Changes to the 1969 model were kept at a minimum for the 1970 ‘Boss 302’. The 1970 version came with a scooped fender cap. This was perhaps the most visible change. Ford also added new vertical side markers along with the 1970 grille which replaced the four headlights with two vents in the outside position while retaining dual headlights within the grille opening. The dual exhaust system was redesigned and the standard wheels were upgraded to 500 Chrome Magnum wheels, whilst the Pony emblem was relocated to the center of the grille. The 1970 Boss 302 also had new unique black side stripes which started across the top of the hood. The headlights were moved to conform with the grille, and reduced to two rather than four. Functionally, the dual exhaust system was redesigned as well as the competition suspension and the 1970 model 302 now came with a Hurst shifter. The intake valves were smaller and the chrome was replaced with aluminium.

Although Ford’s ‘Drag Pack’ option with a special oil cooler was never formally offered on the Boss 302, it was often included with the 4.30:1 rear axle ratio option. This coveted option is easily recognizable when the hood is opened to reveal Ford’s vertically mounted oil cooler in front of the radiator. Ford also had an option for Boss 302’s and 429’s for deluxe interior rather than standard interior. The stunning, all original, 16,000-mile and highly collectible ‘Medium Blue’ (There She Blue) Boss 302 we have on display at Hagerty in Golden this month has both the highly desirable ‘Drag Pack’ and rear end options as well as the deluxe interior. The car which is maintained by Gary Riley at Level One Restoration in Denver, is kindly on loan from owner and collector Wayne Schmeeckle.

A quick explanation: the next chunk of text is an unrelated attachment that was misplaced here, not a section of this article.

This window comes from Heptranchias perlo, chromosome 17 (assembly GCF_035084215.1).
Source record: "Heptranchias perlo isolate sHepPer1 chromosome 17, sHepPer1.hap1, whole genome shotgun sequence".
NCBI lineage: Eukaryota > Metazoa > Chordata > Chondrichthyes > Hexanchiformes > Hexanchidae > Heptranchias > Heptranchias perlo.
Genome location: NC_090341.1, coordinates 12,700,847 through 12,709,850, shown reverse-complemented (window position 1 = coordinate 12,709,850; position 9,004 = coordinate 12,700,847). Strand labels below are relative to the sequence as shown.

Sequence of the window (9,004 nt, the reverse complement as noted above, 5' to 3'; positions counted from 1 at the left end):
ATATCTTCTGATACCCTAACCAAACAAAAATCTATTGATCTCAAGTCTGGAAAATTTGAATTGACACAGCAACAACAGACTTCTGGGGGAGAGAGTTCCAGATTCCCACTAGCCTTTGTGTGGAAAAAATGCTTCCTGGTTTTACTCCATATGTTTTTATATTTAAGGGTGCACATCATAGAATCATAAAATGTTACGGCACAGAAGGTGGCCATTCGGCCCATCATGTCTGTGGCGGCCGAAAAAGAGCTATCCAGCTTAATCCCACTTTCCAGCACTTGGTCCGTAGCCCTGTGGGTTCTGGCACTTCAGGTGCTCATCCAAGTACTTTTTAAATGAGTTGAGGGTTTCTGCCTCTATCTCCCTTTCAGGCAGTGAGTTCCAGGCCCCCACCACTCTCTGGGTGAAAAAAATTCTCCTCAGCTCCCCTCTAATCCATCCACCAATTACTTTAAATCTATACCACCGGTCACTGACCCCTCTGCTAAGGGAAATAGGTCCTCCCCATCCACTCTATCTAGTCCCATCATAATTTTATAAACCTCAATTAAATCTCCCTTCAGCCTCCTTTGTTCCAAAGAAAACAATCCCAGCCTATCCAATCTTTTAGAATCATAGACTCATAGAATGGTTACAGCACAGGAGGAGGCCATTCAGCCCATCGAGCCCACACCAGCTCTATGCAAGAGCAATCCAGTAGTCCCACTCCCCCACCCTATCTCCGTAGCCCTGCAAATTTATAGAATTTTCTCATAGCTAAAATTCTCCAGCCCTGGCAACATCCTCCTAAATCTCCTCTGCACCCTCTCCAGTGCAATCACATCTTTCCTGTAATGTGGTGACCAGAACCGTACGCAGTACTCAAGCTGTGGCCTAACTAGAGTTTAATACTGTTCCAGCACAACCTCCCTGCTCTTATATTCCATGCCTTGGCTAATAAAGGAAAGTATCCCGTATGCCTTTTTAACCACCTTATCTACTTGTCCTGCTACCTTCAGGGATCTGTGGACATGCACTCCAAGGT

MODEL OF THE MONTH – 1974 McLaren M16 Indycar

Auto-Archives recently received the first group of models from the Steven Williams collection that will form part of a significant donation to the archive.

Steven Williams has been building and collecting model cars and airplanes for many years now and his collection is one of the most impressive we have come across in quite a while. We are honored that over the next year Steven will be donating most of his collection to Auto-Archives and entrusting us with a group of models that really does tell ‘The History of the Automobile’ in all its forms. There are some truly wonderful models in his collection and, after discussion on just where to begin, Steven made the decision to start with some of his Indy 500 models.

The first batch of 25 models that are now on display at the Hagerty offices in Golden, CO., included this highly distinctive Carousel 1:18 scale model of the Carling Black Label #73 McLaren M16C/D driven by David Hobbs in the 1974 Indy 500. Hobbs started the race in ninth position and although he never led a lap, ran consistently in the top ten and held on to finish fifth, his best result in his four Indy 500 starts.

Steven’s Indy models that include the winner of the very first ‘500’, the Marmon Wasp driven by Ray Harroun in 1911, are on display on the Indy themed 3rd floor offices of Hagerty in Golden.

New Archive Material — Car Advertisement

One of our volunteers Nick Novack was scanning some material at the weekend and came across this 1960 advertisement for the ‘Glide Control’ system, which was I presume the forerunner of what we now ‘Cruise Control’. I guess nothing is really new!!!

I do love the line that says “Install it yourself in minutes. ” I wonder, did it really work?

Found in the Archive — Lola Works Slough